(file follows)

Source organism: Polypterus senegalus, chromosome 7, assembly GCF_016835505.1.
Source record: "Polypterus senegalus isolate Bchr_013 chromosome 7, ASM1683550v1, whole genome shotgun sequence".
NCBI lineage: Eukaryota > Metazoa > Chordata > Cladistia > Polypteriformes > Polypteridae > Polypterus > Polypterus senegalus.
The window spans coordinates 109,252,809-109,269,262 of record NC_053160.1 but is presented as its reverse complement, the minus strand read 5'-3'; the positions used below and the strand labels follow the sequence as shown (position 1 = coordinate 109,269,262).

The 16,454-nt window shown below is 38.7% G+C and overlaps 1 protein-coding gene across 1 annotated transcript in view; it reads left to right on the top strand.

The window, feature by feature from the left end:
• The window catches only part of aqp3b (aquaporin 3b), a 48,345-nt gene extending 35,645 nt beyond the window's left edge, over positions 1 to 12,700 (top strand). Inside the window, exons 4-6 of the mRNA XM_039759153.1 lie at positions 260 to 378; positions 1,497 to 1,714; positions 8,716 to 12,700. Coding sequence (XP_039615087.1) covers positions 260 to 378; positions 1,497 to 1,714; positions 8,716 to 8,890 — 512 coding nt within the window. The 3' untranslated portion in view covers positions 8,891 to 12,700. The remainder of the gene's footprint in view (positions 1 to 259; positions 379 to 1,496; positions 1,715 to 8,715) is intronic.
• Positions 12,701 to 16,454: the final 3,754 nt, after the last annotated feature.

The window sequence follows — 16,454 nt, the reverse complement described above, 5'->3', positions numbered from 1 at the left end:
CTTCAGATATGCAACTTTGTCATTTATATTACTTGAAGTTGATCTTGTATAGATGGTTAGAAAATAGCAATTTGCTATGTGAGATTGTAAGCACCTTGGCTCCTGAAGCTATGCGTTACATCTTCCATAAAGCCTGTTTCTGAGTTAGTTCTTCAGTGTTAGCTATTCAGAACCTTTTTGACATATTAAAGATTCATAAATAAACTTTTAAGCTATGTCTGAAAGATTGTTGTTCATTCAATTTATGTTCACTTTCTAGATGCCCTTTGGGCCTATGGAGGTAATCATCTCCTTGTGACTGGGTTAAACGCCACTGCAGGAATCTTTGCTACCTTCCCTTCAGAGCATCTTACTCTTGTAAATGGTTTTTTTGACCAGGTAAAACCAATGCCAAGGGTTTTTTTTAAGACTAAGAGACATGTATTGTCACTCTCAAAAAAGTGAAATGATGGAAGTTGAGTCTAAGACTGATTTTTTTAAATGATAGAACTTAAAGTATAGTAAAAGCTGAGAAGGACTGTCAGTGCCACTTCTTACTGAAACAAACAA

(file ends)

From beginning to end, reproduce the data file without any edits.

Source organism: Polypterus senegalus, chromosome 7, assembly GCF_016835505.1.
Source record: "Polypterus senegalus isolate Bchr_013 chromosome 7, ASM1683550v1, whole genome shotgun sequence".
NCBI lineage: Eukaryota > Metazoa > Chordata > Cladistia > Polypteriformes > Polypteridae > Polypterus > Polypterus senegalus.
The window spans coordinates 109,252,809-109,269,262 of record NC_053160.1 but is presented as its reverse complement, the minus strand read 5'-3'; the positions used below and the strand labels follow the sequence as shown (position 1 = coordinate 109,269,262).

The 16,454-nt window shown below is 38.7% G+C and overlaps 1 protein-coding gene across 1 annotated transcript in view; it reads left to right on the top strand.

The window, feature by feature from the left end:
• The window catches only part of aqp3b (aquaporin 3b), a 48,345-nt gene extending 35,645 nt beyond the window's left edge, over positions 1 to 12,700 (top strand). Inside the window, exons 4-6 of the mRNA XM_039759153.1 lie at positions 260 to 378; positions 1,497 to 1,714; positions 8,716 to 12,700. Coding sequence (XP_039615087.1) covers positions 260 to 378; positions 1,497 to 1,714; positions 8,716 to 8,890 — 512 coding nt within the window. The 3' untranslated portion in view covers positions 8,891 to 12,700. The remainder of the gene's footprint in view (positions 1 to 259; positions 379 to 1,496; positions 1,715 to 8,715) is intronic.
• Positions 12,701 to 16,454: the final 3,754 nt, after the last annotated feature.

The window sequence follows — 16,454 nt, the reverse complement described above, 5'->3', positions numbered from 1 at the left end:
CTTCAGATATGCAACTTTGTCATTTATATTACTTGAAGTTGATCTTGTATAGATGGTTAGAAAATAGCAATTTGCTATGTGAGATTGTAAGCACCTTGGCTCCTGAAGCTATGCGTTACATCTTCCATAAAGCCTGTTTCTGAGTTAGTTCTTCAGTGTTAGCTATTCAGAACCTTTTTGACATATTAAAGATTCATAAATAAACTTTTAAGCTATGTCTGAAAGATTGTTGTTCATTCAATTTATGTTCACTTTCTAGATGCCCTTTGGGCCTATGGAGGTAATCATCTCCTTGTGACTGGGTTAAACGCCACTGCAGGAATCTTTGCTACCTTCCCTTCAGAGCATCTTACTCTTGTAAATGGTTTTTTTGACCAGGTAAAACCAATGCCAAGGGTTTTTTTTAAGACTAAGAGACATGTATTGTCACTCTCAAAAAAGTGAAATGATGGAAGTTGAGTCTAAGACTGATTTTTTTAAATGATAGAACTTAAAGTATAGTAAAAGCTGAGAAGGACTGTCAGTGCCACTTCTTACTGAAACAAACAA